Public hearing set on toll road through California state park beach

| Tuesday, August 26, 2008

Federal officials have set a time and place for a rescheduled public hearing on a controversial toll road project that would bisect state parkland in Southern California.

The Transportation Corridor Agencies, a nonprofit government agency, wants to build a tolled extension of State Route 241 in Orange and San Diego counties as a measure to reduce congestion on Interstate 5.

The toll road is proposed to bisect parkland at the San Onofre State Beach, which has spurred environmental groups and others to mount protests and file lawsuits to block it.

The National Oceanic and Atmospheric Administration of the U.S. Department of Commerce has scheduled the public hearing for 10:30 a.m. to 8:30 p.m., Sept. 22, at O’Brien Hall at the Del Mar Fairgrounds in Del Mar, CA.

In order to deal with the anticipated large crowd, officials are requiring that people sign up in writing at least 10 days in advance if they want time at the podium. According to the NOAA Web site, written comments will also be accepted at the hearing.

To request time to speak at the hearing, you must notify NOAA in writing by Sept. 12 at the following address:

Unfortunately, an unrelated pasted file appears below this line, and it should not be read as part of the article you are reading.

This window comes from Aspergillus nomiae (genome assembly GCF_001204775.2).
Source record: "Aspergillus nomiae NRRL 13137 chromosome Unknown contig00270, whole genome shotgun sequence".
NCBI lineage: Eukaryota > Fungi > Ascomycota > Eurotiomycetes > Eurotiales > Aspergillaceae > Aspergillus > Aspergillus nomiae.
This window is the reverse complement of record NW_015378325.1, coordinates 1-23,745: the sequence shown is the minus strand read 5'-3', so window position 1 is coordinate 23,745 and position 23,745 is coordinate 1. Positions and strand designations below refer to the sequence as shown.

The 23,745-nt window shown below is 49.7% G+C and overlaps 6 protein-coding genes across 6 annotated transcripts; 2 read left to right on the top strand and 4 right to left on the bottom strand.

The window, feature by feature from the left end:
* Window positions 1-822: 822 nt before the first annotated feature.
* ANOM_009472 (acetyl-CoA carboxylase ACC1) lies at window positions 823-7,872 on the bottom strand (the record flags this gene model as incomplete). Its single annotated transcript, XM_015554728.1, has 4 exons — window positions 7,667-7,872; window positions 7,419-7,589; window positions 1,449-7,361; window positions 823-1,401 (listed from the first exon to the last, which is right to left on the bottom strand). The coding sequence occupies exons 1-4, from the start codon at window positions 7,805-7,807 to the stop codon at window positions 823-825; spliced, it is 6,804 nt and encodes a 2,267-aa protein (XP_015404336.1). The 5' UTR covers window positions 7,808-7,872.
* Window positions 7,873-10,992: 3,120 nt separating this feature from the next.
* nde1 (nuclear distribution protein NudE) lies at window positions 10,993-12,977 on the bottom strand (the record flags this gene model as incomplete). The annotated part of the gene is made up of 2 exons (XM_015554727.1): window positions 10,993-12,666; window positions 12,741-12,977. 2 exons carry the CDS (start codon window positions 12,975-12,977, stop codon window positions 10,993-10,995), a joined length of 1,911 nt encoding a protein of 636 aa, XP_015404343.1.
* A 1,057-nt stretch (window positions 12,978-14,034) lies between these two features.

Thomas Street, attorney advisor
            NOAA Office of General Counsel for Ocean Services
            1305 East-West Highway, Room 6111
            Silver Spring, MD 20910

Officials are not accepting requests to speak by fax, voicemail or e-mail. Click here for more information about the NOAA hearing procedure.

The purpose of the hearing is for NOAA officials to uphold or overturn a vote by the California Coastal Commission to reject the Transportation Corridor Agencies proposal.

NOAA officials were scheduled to have their hearing in June, but it was canceled on concerns about venue capacity, security and cost.

Officials hope the sign-up policy and added security will help control the size of the crowd at the rescheduled hearing which will be at the same venue.

Transportation Corridor Agencies officials said the concerns environmental groups have with the toll road, including that it would harm the surf and endanger wildlife, are overblown.

“Our region needs an alternate route, and the 241 extension is the proven answer and one that is supported by a majority of residents of San Diego and Orange Counties,” officials stated.

– By David Tanner, staff writer
david_tanner@landlinemag.com

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